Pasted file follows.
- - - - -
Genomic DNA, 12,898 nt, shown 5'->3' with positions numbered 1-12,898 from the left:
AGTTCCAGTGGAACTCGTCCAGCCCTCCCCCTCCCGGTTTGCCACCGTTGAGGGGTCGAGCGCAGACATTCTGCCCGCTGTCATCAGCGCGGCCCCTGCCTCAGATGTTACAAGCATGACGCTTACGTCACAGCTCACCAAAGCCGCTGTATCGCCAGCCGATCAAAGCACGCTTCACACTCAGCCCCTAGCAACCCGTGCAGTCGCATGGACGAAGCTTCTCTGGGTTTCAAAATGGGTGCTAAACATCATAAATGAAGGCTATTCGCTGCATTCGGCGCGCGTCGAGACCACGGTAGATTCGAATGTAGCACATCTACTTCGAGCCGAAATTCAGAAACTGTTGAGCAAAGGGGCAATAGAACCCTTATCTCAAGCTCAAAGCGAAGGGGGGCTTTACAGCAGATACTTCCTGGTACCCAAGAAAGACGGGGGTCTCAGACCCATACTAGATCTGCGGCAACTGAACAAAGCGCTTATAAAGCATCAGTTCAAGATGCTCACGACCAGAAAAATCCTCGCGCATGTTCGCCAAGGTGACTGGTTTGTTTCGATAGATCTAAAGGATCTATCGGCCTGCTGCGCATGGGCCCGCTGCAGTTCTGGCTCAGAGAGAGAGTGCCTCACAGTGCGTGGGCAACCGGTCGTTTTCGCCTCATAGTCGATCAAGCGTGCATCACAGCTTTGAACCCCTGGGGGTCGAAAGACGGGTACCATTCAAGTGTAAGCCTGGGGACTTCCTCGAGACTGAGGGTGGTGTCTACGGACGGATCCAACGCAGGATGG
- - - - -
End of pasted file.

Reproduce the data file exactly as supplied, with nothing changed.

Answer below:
Genomic DNA, 12,898 nt, shown 5'->3' with positions numbered 1-12,898 from the left:
AGTTCCAGTGGAACTCGTCCAGCCCTCCCCCTCCCGGTTTGCCACCGTTGAGGGGTCGAGCGCAGACATTCTGCCCGCTGTCATCAGCGCGGCCCCTGCCTCAGATGTTACAAGCATGACGCTTACGTCACAGCTCACCAAAGCCGCTGTATCGCCAGCCGATCAAAGCACGCTTCACACTCAGCCCCTAGCAACCCGTGCAGTCGCATGGACGAAGCTTCTCTGGGTTTCAAAATGGGTGCTAAACATCATAAATGAAGGCTATTCGCTGCATTCGGCGCGCGTCGAGACCACGGTAGATTCGAATGTAGCACATCTACTTCGAGCCGAAATTCAGAAACTGTTGAGCAAAGGGGCAATAGAACCCTTATCTCAAGCTCAAAGCGAAGGGGGGCTTTACAGCAGATACTTCCTGGTACCCAAGAAAGACGGGGGTCTCAGACCCATACTAGATCTGCGGCAACTGAACAAAGCGCTTATAAAGCATCAGTTCAAGATGCTCACGACCAGAAAAATCCTCGCGCATGTTCGCCAAGGTGACTGGTTTGTTTCGATAGATCTAAAGGATCTATCGGCCTGCTGCGCATGGGCCCGCTGCAGTTCTGGCTCAGAGAGAGAGTGCCTCACAGTGCGTGGGCAACCGGTCGTTTTCGCCTCATAGTCGATCAAGCGTGCATCACAGCTTTGAACCCCTGGGGGTCGAAAGACGGGTACCATTCAAGTGTAAGCCTGGGGACTTCCTCGAGACTGAGGGTGGTGTCTACGGACGGATCCAACGCAGGATGG